There are tons of other sites like iSpot, Illustration Directory, Workbook, ChidrensIllustrators.com. Think about where you are in your career and what you can budget for in a year. What site caters more to the markets you want to work in. That something you want to be mindful of.
4. Volunteer To Be A Guest Speaker
I'm pretty comfortable in sharing my working process, art, and anything children's book illustration related. I offer to speak to my art teacher friends and their classes about my work. I like to keep my speaking skills practiced. It's fun and I get to meet some young art students. Volunteer to speak to some local classes.
5. Network With Other Artists
I have friends that aren't illustrators that I've sent postcards and stickers incase they run into someone that needs a cut paper illustrator for children's books, art licensing and pattern design. Start a social group of illustrators you can meet with on a regular basis as well.
I got this advice from Ryan Sanchez, one of the most business savy artists I have ever learned from and he's a wonderful painter! These people will cheer you on for the wins and also make you laugh at the low points. Shout out to Keith Lee Illustration for making me laugh! Keith is a Hong Kong based illustrator that I met during my graduate studies. He's an editorial illustrator and he's won tons of awards. I give him a hard time about that. Lol!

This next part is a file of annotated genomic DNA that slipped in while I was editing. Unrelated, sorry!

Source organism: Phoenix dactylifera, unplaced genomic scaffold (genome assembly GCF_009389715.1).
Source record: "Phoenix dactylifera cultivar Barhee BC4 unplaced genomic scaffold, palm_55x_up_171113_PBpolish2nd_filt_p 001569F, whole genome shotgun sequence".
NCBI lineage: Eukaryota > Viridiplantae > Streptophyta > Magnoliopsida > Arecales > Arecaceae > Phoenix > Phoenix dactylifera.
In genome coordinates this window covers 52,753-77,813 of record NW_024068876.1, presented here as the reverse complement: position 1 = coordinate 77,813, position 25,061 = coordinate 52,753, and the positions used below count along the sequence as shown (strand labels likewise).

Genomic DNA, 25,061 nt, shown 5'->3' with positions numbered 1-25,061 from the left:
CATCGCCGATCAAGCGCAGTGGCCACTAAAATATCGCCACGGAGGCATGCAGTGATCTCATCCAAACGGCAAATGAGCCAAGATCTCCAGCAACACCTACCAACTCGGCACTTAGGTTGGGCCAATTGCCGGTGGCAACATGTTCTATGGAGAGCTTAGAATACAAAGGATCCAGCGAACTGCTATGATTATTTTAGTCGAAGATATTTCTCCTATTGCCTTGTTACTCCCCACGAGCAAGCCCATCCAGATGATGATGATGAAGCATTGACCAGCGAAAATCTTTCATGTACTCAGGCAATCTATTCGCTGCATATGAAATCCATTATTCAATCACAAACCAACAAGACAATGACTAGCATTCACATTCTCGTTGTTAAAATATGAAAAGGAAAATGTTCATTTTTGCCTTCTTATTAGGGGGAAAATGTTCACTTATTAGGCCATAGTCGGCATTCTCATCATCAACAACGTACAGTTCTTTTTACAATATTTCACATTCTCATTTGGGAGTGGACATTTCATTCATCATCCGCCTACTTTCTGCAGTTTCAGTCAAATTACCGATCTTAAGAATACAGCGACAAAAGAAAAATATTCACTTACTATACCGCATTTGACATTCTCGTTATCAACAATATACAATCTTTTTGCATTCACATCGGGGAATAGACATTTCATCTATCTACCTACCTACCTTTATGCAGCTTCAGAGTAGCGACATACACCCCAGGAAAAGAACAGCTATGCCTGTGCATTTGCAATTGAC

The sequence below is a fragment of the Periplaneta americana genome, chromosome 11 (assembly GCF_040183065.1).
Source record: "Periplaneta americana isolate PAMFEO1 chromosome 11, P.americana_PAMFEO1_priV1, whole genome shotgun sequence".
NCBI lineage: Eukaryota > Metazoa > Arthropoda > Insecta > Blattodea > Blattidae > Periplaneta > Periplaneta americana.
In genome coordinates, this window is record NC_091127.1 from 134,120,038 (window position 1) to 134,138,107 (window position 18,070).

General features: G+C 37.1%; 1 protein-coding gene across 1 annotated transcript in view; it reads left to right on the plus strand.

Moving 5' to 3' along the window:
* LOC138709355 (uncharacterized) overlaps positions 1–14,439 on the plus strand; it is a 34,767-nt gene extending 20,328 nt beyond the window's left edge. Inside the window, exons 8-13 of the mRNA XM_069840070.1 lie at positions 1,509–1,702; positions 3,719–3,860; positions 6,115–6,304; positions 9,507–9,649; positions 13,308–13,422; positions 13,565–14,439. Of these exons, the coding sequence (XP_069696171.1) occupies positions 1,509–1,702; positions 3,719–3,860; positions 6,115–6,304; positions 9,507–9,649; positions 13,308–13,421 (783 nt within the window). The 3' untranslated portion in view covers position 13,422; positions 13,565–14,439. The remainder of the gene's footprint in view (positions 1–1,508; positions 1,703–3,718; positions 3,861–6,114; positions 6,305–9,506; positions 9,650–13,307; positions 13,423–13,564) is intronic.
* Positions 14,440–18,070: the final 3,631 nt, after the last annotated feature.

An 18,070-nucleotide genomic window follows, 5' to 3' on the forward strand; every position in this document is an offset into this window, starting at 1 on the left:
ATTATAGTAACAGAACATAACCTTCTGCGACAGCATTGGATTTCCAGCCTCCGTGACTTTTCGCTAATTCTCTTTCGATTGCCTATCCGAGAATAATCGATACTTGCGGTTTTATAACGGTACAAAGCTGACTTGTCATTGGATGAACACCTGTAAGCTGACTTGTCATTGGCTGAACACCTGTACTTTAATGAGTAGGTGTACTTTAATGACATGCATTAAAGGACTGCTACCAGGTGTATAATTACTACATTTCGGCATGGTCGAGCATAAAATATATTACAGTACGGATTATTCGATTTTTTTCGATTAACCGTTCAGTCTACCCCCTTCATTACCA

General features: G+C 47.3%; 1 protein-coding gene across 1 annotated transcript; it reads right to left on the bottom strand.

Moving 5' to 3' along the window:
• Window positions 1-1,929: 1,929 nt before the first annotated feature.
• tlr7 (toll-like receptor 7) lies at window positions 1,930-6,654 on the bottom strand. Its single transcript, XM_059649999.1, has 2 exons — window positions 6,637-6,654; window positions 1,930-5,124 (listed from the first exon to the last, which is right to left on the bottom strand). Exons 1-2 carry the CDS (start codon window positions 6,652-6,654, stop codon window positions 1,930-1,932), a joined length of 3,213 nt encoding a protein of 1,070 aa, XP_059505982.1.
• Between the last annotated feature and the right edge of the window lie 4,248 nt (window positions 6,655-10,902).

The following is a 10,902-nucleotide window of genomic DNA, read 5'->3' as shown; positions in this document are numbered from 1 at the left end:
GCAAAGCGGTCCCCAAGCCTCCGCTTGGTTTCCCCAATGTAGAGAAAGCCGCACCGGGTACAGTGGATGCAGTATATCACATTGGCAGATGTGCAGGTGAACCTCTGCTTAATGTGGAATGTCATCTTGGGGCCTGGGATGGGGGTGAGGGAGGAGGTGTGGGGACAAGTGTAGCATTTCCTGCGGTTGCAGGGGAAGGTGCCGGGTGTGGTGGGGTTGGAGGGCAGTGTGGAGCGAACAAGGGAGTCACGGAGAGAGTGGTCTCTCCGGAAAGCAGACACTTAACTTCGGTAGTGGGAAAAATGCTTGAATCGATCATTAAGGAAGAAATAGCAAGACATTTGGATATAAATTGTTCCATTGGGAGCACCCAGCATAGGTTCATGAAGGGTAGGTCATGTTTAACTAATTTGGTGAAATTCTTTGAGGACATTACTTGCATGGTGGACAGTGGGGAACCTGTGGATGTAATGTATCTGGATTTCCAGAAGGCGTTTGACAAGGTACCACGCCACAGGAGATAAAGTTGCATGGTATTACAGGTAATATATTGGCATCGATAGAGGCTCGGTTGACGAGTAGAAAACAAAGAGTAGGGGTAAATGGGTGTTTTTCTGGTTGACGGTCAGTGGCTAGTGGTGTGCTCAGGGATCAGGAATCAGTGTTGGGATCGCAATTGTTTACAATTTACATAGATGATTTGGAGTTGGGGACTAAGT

Informational interviews are great for learning and networking. Consider talking to someone in the industry that you want to be in so you can get some advice. If you are sincere and honor their time they will want to share. They remember how hard it was getting started. If you don't have the courage to do it. Feel free to listen to some podcasts. One of my favorites is the Illustration Department Podcast and of course my own My Creative Life. I've interviewed over 100 creatives in various fields. I ask so I can learn more about their industry. Plus it is a lot of fun! I also don't make any money off of it. It's purely for learning and getting to know people I admire for what they are doing.